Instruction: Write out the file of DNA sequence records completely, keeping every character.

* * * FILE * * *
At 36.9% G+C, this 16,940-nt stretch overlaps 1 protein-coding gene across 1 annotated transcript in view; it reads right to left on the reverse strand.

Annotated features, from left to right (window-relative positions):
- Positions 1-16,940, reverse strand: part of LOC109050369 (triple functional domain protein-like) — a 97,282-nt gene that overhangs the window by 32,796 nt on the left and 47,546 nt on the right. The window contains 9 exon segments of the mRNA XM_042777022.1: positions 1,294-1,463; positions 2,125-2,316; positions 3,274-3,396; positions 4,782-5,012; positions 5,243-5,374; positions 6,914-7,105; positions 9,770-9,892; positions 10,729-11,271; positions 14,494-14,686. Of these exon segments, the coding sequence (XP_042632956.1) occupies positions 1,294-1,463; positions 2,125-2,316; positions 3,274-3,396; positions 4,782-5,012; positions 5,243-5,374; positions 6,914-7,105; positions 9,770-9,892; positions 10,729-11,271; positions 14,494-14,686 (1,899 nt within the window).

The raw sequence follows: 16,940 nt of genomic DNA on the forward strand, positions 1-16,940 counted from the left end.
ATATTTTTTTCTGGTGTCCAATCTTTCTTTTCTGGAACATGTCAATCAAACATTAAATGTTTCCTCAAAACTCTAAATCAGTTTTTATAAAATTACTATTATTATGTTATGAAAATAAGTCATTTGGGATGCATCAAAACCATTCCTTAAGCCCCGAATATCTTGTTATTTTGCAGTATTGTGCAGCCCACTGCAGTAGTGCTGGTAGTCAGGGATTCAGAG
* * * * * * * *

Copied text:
At 36.9% G+C, this 16,940-nt stretch overlaps 1 protein-coding gene across 1 annotated transcript in view; it reads right to left on the reverse strand.

Annotated features, from left to right (window-relative positions):
- Positions 1-16,940, reverse strand: part of LOC109050369 (triple functional domain protein-like) — a 97,282-nt gene that overhangs the window by 32,796 nt on the left and 47,546 nt on the right. The window contains 9 exon segments of the mRNA XM_042777022.1: positions 1,294-1,463; positions 2,125-2,316; positions 3,274-3,396; positions 4,782-5,012; positions 5,243-5,374; positions 6,914-7,105; positions 9,770-9,892; positions 10,729-11,271; positions 14,494-14,686. Of these exon segments, the coding sequence (XP_042632956.1) occupies positions 1,294-1,463; positions 2,125-2,316; positions 3,274-3,396; positions 4,782-5,012; positions 5,243-5,374; positions 6,914-7,105; positions 9,770-9,892; positions 10,729-11,271; positions 14,494-14,686 (1,899 nt within the window).

The raw sequence follows: 16,940 nt of genomic DNA on the forward strand, positions 1-16,940 counted from the left end.
ATATTTTTTTCTGGTGTCCAATCTTTCTTTTCTGGAACATGTCAATCAAACATTAAATGTTTCCTCAAAACTCTAAATCAGTTTTTATAAAATTACTATTATTATGTTATGAAAATAAGTCATTTGGGATGCATCAAAACCATTCCTTAAGCCCCGAATATCTTGTTATTTTGCAGTATTGTGCAGCCCACTGCAGTAGTGCTGGTAGTCAGGGATTCAGAG